Everyday: When it comes to producing interesting, tasty wines at low prices, perhaps no region in the world outdoes Languedoc Roussillon. Exhibit A: The 2012 Laudon Chusclan Reserve de la Saurine Rouge ($9), a sturdy, hearty wine with layers of dark red fruit, nice grip and an exceedingly long finish for the price. The blend is 60 percent grenache and 40 percent carignan, so the fruit comes in nice layers. Sausages — and pasta, paella or pizza laden with sausages — would make for splendid accompaniment. As would the sturdy, hearty sounds of Gerry Mulligan’s baritone sax.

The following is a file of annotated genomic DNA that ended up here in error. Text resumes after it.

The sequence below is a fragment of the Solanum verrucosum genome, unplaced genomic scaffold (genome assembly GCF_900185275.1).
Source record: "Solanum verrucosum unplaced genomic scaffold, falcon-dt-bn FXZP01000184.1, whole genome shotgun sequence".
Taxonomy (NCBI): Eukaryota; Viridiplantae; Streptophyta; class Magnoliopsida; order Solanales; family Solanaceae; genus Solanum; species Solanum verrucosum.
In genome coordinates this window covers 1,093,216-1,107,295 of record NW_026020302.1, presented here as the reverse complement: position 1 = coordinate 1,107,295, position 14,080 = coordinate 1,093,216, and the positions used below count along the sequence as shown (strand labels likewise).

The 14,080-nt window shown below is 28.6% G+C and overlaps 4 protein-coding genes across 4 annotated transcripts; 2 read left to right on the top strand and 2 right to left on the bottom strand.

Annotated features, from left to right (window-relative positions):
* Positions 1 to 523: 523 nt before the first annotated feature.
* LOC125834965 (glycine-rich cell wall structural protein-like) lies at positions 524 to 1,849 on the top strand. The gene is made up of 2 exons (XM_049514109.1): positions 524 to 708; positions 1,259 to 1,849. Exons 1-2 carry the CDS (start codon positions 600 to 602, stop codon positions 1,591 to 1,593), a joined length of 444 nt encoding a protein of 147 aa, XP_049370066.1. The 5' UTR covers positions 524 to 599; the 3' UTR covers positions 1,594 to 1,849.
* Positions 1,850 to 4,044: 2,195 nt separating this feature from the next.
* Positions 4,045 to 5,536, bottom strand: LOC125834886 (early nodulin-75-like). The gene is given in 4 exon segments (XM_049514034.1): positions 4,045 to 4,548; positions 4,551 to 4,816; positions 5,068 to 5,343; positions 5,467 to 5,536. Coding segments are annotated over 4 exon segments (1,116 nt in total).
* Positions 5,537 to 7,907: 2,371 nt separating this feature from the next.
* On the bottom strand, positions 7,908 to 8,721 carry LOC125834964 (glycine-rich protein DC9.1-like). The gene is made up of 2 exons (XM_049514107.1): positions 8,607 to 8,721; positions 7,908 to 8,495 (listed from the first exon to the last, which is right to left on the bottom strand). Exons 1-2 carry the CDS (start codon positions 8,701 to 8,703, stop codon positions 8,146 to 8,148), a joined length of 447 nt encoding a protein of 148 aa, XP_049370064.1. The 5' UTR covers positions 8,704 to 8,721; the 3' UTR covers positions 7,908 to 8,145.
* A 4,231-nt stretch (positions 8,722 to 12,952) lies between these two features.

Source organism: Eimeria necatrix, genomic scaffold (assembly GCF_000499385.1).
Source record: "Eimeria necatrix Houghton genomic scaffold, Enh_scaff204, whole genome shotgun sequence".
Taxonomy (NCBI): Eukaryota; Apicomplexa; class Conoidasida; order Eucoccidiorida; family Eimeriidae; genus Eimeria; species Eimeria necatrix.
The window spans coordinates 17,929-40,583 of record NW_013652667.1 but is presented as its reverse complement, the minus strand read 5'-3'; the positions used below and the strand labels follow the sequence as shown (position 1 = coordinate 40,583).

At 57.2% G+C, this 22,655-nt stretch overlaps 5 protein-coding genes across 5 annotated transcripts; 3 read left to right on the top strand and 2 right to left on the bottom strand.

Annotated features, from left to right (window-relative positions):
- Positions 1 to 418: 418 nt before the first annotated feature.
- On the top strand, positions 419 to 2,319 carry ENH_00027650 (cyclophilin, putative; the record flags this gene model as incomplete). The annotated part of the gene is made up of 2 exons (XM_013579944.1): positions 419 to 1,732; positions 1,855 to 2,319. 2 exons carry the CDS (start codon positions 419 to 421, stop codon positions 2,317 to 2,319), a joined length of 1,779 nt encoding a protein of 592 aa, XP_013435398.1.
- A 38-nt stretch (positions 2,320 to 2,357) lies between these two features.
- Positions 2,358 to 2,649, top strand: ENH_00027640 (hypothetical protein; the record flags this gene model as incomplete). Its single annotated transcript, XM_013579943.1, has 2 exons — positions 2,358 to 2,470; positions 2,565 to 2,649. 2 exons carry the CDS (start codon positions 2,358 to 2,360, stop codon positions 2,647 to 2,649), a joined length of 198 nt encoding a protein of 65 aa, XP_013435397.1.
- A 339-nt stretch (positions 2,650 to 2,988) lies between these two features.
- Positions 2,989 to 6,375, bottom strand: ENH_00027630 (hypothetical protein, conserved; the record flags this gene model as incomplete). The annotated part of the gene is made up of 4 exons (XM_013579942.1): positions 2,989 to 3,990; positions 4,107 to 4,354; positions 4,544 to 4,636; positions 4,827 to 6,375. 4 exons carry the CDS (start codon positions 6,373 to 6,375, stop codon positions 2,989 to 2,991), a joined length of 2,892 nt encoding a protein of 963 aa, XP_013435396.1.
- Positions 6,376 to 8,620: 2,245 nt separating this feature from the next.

Occasion: I am loathe to evoke any part of Burgundy when discussing New World wines, but my first thought on my first taste of the 2011 St. Innocent Freedom Hill Chardonnay ($22) was how Chablis-like its steely minerality was. Then the tropical and stone fruits kicked in, and the glorious texture, and finally the splendidly harmonious finish. This is an Oregon wine through and through, it turns out, and the reason folks like Mark Vlossak (the winemaker of this gem) are so excited about the Willamette Valley’s “mulligan” with this varietal after whiffing on the clones during the first go-round. Salads with some protein and seafood with rich sauces are ideal matches, just like the gorgeous harmonies of Dion DiMucci and the Belmonts.